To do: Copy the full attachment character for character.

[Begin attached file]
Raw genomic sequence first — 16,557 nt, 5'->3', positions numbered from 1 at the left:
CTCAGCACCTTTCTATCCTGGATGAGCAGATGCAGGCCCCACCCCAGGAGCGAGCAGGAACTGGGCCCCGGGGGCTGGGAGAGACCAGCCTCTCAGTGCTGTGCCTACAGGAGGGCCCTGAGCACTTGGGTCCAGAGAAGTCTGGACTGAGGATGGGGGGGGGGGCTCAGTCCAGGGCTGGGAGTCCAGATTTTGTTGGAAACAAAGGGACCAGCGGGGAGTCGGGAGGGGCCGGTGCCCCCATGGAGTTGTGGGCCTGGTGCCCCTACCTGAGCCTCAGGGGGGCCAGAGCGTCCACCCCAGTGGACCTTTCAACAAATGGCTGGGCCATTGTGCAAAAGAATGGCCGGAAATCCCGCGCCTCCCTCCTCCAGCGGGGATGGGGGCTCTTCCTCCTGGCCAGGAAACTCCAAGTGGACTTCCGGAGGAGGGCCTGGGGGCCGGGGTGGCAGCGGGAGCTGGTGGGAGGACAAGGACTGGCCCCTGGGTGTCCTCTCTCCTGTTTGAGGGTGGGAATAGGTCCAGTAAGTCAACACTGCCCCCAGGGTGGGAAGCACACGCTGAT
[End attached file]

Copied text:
Raw genomic sequence first — 16,557 nt, 5'->3', positions numbered from 1 at the left:
CTCAGCACCTTTCTATCCTGGATGAGCAGATGCAGGCCCCACCCCAGGAGCGAGCAGGAACTGGGCCCCGGGGGCTGGGAGAGACCAGCCTCTCAGTGCTGTGCCTACAGGAGGGCCCTGAGCACTTGGGTCCAGAGAAGTCTGGACTGAGGATGGGGGGGGGGGCTCAGTCCAGGGCTGGGAGTCCAGATTTTGTTGGAAACAAAGGGACCAGCGGGGAGTCGGGAGGGGCCGGTGCCCCCATGGAGTTGTGGGCCTGGTGCCCCTACCTGAGCCTCAGGGGGGCCAGAGCGTCCACCCCAGTGGACCTTTCAACAAATGGCTGGGCCATTGTGCAAAAGAATGGCCGGAAATCCCGCGCCTCCCTCCTCCAGCGGGGATGGGGGCTCTTCCTCCTGGCCAGGAAACTCCAAGTGGACTTCCGGAGGAGGGCCTGGGGGCCGGGGTGGCAGCGGGAGCTGGTGGGAGGACAAGGACTGGCCCCTGGGTGTCCTCTCTCCTGTTTGAGGGTGGGAATAGGTCCAGTAAGTCAACACTGCCCCCAGGGTGGGAAGCACACGCTGAT